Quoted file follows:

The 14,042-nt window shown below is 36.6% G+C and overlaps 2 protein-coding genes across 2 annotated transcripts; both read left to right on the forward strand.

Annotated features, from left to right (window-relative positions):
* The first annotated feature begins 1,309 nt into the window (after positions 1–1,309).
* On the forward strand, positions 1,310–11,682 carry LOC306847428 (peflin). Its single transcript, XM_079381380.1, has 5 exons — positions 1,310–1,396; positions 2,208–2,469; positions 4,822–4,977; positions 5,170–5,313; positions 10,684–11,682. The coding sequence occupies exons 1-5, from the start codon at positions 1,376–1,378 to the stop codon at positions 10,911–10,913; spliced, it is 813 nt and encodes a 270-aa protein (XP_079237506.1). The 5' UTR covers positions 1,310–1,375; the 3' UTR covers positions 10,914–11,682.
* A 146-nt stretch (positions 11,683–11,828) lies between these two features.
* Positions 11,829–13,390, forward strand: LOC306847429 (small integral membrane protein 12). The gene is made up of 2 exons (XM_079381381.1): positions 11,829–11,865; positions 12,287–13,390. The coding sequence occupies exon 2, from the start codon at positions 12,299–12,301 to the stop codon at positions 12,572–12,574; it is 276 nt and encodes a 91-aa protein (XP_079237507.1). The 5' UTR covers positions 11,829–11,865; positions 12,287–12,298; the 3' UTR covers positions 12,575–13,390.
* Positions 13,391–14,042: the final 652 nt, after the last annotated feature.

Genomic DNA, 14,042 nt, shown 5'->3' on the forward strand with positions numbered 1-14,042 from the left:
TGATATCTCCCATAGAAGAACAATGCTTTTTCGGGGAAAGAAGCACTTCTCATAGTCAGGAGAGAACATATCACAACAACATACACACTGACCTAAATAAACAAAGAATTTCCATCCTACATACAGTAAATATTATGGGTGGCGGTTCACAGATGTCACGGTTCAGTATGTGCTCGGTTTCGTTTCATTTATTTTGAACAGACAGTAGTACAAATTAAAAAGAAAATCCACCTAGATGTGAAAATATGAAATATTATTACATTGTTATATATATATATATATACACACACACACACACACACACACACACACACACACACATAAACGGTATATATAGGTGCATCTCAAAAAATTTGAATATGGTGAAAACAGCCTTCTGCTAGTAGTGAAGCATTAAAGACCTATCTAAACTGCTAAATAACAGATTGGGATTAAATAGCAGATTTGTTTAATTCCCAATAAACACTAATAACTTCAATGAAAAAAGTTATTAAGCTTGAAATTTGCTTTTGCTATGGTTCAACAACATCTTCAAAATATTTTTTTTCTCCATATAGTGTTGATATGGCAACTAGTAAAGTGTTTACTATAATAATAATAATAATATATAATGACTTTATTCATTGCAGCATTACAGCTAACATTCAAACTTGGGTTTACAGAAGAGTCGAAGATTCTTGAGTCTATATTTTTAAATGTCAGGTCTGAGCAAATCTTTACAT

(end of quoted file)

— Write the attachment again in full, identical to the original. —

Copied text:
The 14,042-nt window shown below is 36.6% G+C and overlaps 2 protein-coding genes across 2 annotated transcripts; both read left to right on the forward strand.

Annotated features, from left to right (window-relative positions):
* The first annotated feature begins 1,309 nt into the window (after positions 1–1,309).
* On the forward strand, positions 1,310–11,682 carry LOC306847428 (peflin). Its single transcript, XM_079381380.1, has 5 exons — positions 1,310–1,396; positions 2,208–2,469; positions 4,822–4,977; positions 5,170–5,313; positions 10,684–11,682. The coding sequence occupies exons 1-5, from the start codon at positions 1,376–1,378 to the stop codon at positions 10,911–10,913; spliced, it is 813 nt and encodes a 270-aa protein (XP_079237506.1). The 5' UTR covers positions 1,310–1,375; the 3' UTR covers positions 10,914–11,682.
* A 146-nt stretch (positions 11,683–11,828) lies between these two features.
* Positions 11,829–13,390, forward strand: LOC306847429 (small integral membrane protein 12). The gene is made up of 2 exons (XM_079381381.1): positions 11,829–11,865; positions 12,287–13,390. The coding sequence occupies exon 2, from the start codon at positions 12,299–12,301 to the stop codon at positions 12,572–12,574; it is 276 nt and encodes a 91-aa protein (XP_079237507.1). The 5' UTR covers positions 11,829–11,865; positions 12,287–12,298; the 3' UTR covers positions 12,575–13,390.
* Positions 13,391–14,042: the final 652 nt, after the last annotated feature.

Genomic DNA, 14,042 nt, shown 5'->3' on the forward strand with positions numbered 1-14,042 from the left:
TGATATCTCCCATAGAAGAACAATGCTTTTTCGGGGAAAGAAGCACTTCTCATAGTCAGGAGAGAACATATCACAACAACATACACACTGACCTAAATAAACAAAGAATTTCCATCCTACATACAGTAAATATTATGGGTGGCGGTTCACAGATGTCACGGTTCAGTATGTGCTCGGTTTCGTTTCATTTATTTTGAACAGACAGTAGTACAAATTAAAAAGAAAATCCACCTAGATGTGAAAATATGAAATATTATTACATTGTTATATATATATATATATACACACACACACACACACACACACACACACACACACACATAAACGGTATATATAGGTGCATCTCAAAAAATTTGAATATGGTGAAAACAGCCTTCTGCTAGTAGTGAAGCATTAAAGACCTATCTAAACTGCTAAATAACAGATTGGGATTAAATAGCAGATTTGTTTAATTCCCAATAAACACTAATAACTTCAATGAAAAAAGTTATTAAGCTTGAAATTTGCTTTTGCTATGGTTCAACAACATCTTCAAAATATTTTTTTTCTCCATATAGTGTTGATATGGCAACTAGTAAAGTGTTTACTATAATAATAATAATAATATATAATGACTTTATTCATTGCAGCATTACAGCTAACATTCAAACTTGGGTTTACAGAAGAGTCGAAGATTCTTGAGTCTATATTTTTAAATGTCAGGTCTGAGCAAATCTTTACAT